Casey Luskin added: “It’s difficult to imagine much stronger words from a more prestigious collection of experts.”
    http://www.evolutionnews.org/2.....92141.html

    “A number of hominid crania are known from sites in eastern and southern Africa in the 400- to 200-thousand-year range, but none of them looks like a close antecedent of the anatomically distinctive Homo sapiens…Even allowing for the poor record we have of our close extinct kin, Homo sapiens appears as distinctive and unprecedented…there is certainly no evidence to support the notion that we gradually became who we inherently are over an extended period, in either the physical or the intellectual sense.”
    Dr. Ian Tattersall: – paleoanthropologist – emeritus curator of the American Museum of Natural History – (Masters of the Planet, 2012)

    Moreover, this information creation and processing, i.e. reading, writing, and arithmetic, that is found to be unique to man, is also found to be foundational to life:

    Information Enigma (Where did the information in life come from?) – – Stephen Meyer – Doug Axe – video
    https://www.youtube.com/watch?v=aA-FcnLsF1g

    Complex grammar of the genomic language – November 9, 2015
    Excerpt: The ‘grammar’ of the human genetic code is more complex than that of even the most intricately constructed spoken languages in the world. The findings explain why the human genome is so difficult to decipher –,,,
    ,,, in their recent study in Nature, the Taipale team examines the binding preferences of pairs of transcription factors, and systematically maps the compound DNA words they bind to.
    Their analysis reveals that the grammar of the genetic code is much more complex than that of even the most complex human languages. Instead of simply joining two words together by deleting a space, the individual words that are joined together in compound DNA words are altered, leading to a large number of completely new words.
    http://www.sciencedaily.com/re.....140252.htm

    As well, information, not material, is found to be foundational to physical reality itself:

    “it from bit” Every “it”— every particle, every field of force, even the space-time continuum itself derives its function, its meaning, its very existence entirely—even if in some contexts indirectly—from the apparatus-elicited answers to yes-or-no questions, binary choices, bits. “It from bit” symbolizes the idea that every item of the physical world has a bottom—a very deep bottom, in most instances, an immaterial source and explanation, that which we call reality arises in the last analysis from the posing of yes-no questions and the registering of equipment—evoked responses, in short all matter and all things physical are information-theoretic in origin and this is a participatory universe.”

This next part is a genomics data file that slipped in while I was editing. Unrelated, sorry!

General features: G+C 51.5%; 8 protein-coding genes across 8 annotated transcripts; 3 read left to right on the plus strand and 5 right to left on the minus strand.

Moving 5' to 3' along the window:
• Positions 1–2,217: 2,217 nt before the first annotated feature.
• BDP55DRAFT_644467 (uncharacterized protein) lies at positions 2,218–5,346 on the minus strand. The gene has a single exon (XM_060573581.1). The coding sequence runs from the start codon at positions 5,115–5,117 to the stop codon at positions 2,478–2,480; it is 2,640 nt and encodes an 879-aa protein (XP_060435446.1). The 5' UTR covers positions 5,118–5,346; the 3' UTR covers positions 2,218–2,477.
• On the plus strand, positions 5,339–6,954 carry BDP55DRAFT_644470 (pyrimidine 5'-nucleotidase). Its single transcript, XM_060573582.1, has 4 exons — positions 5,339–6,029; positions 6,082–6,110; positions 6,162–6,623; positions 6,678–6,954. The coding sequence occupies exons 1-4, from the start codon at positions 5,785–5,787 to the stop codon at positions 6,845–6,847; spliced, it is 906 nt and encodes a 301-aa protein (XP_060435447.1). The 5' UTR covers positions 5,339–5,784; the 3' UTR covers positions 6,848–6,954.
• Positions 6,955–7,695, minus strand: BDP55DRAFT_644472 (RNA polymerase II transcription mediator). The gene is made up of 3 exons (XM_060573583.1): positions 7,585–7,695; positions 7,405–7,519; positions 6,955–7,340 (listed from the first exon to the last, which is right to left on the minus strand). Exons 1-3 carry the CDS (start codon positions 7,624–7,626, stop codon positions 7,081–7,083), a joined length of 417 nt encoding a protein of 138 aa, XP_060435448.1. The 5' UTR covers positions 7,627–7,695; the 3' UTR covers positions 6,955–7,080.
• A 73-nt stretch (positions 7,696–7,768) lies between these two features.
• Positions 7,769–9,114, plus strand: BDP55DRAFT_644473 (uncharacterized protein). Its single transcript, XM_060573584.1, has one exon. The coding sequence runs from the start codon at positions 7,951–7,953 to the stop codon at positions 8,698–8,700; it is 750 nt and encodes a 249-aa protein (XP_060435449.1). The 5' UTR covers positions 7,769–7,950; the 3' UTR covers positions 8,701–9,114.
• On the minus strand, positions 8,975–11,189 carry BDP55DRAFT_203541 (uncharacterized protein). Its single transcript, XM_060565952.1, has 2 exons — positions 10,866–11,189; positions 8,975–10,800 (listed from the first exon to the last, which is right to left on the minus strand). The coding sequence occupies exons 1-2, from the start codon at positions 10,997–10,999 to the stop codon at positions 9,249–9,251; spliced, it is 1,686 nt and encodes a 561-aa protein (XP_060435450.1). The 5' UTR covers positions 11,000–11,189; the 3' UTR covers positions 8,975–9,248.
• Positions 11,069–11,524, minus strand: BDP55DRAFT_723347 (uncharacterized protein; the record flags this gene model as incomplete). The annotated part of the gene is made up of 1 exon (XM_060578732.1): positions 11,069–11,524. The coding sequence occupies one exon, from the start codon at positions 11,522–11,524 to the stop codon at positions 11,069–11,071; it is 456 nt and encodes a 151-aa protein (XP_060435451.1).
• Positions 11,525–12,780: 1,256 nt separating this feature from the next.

– Princeton University physicist John Wheeler (1911–2008) (Wheeler, John A. (1990), “Information, physics, quantum: The search for links”, in W. Zurek, Complexity, Entropy, and the Physics of Information (Redwood City, California: Addison-Wesley))

    Why the Quantum? It from Bit? A Participatory Universe?
    Excerpt: In conclusion, it may very well be said that information is the irreducible kernel from which everything else flows. Thence the question why nature appears quantized is simply a consequence of the fact that information itself is quantized by necessity. It might even be fair to observe that the concept that information is fundamental is very old knowledge of humanity, witness for example the beginning of gospel according to John: “In the beginning was the Word.”
    Anton Zeilinger – a leading expert in quantum mechanics:

    48:24 mark: “It is operationally impossible to separate Reality and Information”
    49:45 mark: “In the Beginning was the Word” John 1:1
    Prof Anton Zeilinger speaks on quantum physics. at UCT – video
    http://www.youtube.com/watch?v=s3ZPWW5NOrw

    “The most fundamental definition of reality is not matter or energy, but information–and it is the processing of information that lies at the root of all physical, biological, economic, and social phenomena.”